By Diane Toroian Keaggy
Plywood covers the windows. Painted blue dots mark the doors. The bungalows of Bittner Avenue in the north St. Louis neighborhood of Baden will be torn down this summer, victims of chronic flooding.
The demolition is another loss for Baden, a once-vibrant neighborhood with a shrinking tax base. Yet this close-knit community is determined to turn things around with the assistance of a team of Washington University in St. Louis researchers.
New homes are out of the question; the Metropolitan Sewer District has deemed this corner of the Baden neighborhood unfit for development. But gardens, nature trails and parks all are possibilities, said Kim Medley, PhD, interim director of Tyson Research Center.
“We know from conversations with the residents that they want beauty and something functional,” Medley said. “The question is how do we come together in an interdisciplinary way to create something unique?
“Ultimately, the goal is to connect people to nature in a way that will benefit the community and environment at the same time,” Medley said.
Earlier this month, university researchers visited the neighborhood to discuss the project with children and seniors who live there. They demonstrated how they will inventory plants and test soil quality and structure.
One child asked if wild strawberries are safe to eat.
“Absolutely,” said Tyson ecologist Travis Mohrman as he popped one in his mouth.
Another resident asked about goldenrod growing along the railroad tracks.
“Goldenrod gets a bad rap,” he said. “You can blame ragweed for your hay fever.”
Mohrman told the group a lot can be learned about a site by listening to the plant community.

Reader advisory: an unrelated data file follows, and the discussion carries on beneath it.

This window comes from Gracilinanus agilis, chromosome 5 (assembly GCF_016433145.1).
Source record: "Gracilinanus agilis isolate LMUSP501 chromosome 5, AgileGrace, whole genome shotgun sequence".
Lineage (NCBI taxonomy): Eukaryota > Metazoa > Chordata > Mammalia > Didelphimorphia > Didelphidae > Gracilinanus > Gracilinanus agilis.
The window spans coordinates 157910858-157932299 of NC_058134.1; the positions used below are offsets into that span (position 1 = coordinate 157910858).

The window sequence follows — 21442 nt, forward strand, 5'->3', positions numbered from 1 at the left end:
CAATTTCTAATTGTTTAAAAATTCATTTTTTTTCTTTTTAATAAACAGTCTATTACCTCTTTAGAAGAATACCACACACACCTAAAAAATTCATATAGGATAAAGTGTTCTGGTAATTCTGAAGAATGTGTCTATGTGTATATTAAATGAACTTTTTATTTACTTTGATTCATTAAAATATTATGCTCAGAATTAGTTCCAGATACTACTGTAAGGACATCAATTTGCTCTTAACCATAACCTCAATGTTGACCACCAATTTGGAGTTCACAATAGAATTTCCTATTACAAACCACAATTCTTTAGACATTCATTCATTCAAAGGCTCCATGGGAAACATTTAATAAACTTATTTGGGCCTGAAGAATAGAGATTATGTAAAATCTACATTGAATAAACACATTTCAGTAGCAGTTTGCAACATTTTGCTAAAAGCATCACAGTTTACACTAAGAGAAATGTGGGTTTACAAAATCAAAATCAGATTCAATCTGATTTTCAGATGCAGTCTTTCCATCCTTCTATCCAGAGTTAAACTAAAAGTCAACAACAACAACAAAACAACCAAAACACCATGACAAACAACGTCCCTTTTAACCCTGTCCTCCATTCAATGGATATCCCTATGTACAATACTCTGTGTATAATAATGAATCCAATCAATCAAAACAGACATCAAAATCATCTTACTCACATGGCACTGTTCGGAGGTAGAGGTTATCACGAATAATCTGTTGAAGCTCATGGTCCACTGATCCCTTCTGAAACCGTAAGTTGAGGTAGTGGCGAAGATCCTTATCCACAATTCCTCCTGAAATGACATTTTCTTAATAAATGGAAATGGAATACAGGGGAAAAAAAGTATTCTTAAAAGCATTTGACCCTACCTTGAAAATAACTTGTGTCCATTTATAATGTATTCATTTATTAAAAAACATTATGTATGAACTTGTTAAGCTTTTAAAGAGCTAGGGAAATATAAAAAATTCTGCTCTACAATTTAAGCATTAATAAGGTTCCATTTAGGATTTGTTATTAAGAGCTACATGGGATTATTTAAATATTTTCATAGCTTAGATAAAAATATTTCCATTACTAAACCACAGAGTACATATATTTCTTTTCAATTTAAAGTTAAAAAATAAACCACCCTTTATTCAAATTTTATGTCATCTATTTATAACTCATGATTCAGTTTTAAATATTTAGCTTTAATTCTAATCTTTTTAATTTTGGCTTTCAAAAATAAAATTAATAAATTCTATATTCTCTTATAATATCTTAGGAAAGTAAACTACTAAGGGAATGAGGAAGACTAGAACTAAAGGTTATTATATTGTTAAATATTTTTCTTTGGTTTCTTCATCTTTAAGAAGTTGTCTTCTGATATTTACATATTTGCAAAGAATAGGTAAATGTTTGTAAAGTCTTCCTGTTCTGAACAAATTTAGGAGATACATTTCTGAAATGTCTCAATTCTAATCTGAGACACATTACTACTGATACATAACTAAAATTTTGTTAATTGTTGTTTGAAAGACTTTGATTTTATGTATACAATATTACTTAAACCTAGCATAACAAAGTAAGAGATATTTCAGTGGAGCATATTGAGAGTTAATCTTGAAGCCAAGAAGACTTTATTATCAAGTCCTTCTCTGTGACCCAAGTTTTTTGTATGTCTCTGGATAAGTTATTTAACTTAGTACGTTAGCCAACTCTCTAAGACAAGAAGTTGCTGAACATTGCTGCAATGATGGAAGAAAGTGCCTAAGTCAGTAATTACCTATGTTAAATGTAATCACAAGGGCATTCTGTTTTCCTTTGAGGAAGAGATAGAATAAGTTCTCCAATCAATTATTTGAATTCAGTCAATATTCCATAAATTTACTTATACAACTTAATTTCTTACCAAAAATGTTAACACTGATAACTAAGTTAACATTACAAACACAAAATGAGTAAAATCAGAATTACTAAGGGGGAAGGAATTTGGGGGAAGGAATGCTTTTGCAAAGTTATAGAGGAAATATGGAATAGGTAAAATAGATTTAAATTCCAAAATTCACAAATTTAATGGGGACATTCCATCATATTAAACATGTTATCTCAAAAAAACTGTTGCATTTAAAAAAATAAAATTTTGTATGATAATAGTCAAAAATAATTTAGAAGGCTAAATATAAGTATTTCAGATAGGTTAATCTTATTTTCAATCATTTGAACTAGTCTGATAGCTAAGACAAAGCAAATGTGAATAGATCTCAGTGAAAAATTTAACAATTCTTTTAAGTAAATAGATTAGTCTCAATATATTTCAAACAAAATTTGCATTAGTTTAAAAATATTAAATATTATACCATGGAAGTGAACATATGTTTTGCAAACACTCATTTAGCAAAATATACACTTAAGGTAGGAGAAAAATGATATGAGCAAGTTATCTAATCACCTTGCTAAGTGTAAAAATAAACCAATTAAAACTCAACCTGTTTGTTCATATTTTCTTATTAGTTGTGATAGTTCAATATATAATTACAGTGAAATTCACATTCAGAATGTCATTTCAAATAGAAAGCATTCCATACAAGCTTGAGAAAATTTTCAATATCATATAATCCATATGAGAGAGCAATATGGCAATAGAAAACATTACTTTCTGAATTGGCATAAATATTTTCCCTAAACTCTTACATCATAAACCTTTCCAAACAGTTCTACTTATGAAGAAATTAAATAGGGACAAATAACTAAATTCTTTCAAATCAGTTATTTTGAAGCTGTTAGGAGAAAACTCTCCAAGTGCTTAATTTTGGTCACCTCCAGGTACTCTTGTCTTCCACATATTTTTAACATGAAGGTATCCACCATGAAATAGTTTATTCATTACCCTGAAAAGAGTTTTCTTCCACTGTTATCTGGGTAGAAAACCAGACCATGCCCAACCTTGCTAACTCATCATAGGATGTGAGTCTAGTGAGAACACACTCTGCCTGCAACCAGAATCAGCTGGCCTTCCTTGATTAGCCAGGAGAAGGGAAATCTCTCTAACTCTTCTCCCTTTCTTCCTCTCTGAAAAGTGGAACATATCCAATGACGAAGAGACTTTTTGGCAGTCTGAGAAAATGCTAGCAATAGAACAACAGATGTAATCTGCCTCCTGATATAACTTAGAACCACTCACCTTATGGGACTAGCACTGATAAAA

“What herbivores are there, how much clay is in the soil, all sorts of things,” Mohrman said. “We think of nature as something that exists in the woods, but even in an urban setting, the ecosystem is multifaceted and complex with animals, insects and plants.”
The visit was the first of many that will bring together a diverse array of Washington University faculty and community partners. In addition to Medley and Mohrman, university experts include:
- David Fike, PhD, associate professor of earth and planetary sciences in Arts & Sciences;
- Rod Barnett, professor and chair of landscape architecture at the Sam Fox School of Design & Visual Art;
- Scott Krummenacher, PhD, postdoctoral teaching fellow in political science in Arts & Sciences;
- Bill Lowry, professor of political science in Arts & Sciences;
- Dan Giammar, PhD, the Walter E. Browne Professor in Environmental Engineering in the School of Engineering & Applied Science;
- Brent Williams, PhD, the Raymond R. Tucker Distinguished I-CARES Career Development Assistant Professor in the School of Engineering & Applied Science; and
- Amy Eyler, PhD, assistant dean for public health and assistant professor in the Brown School.
Collaborating organizations are the Riverview West Florissant Development Corp., the Missouri Botanical Garden, the Missouri Department of Conservation and the City of St. Louis.
“This truly is a collaborative effort, both inside and outside of the university,” Medley said. “Never before have our scientists and architects worked so closely to understand the environment and propose a design solution, then study the effects.
“I’m really excited because we know that a healthy, functional and aesthetically pleasing environment provides numerous services to people, including health benefits,” Medley said. “Not only are you improving the air quality when you restore ecosystem function in urban areas, you are providing a place where people can take a walk and interact with their neighbors.”
Alderwoman Dionne Flowers, who represents Baden on the St. Louis Board of Aldermen, is thrilled that Washington University has made a commitment to the neighborhood. She brought her son Kyden, 3, to see the raised vegetable beds planted by local youth working for the Riverview West Florissant Development Corp., and led by the Missouri Botanical Garden.
“I would love for children in the neighborhood to be able to see and touch plants, and know where their food comes from,” Flowers said. “This is the stuff I did when I was a kid. It was an opportunity for me to learn.
“But it also looks good,” she said. “Creating paths and gardens will change the look of the neighborhood and improve housing values. People will say, ‘Yes, I am in the city, but I am in a very beautiful, botanical part of the city.’”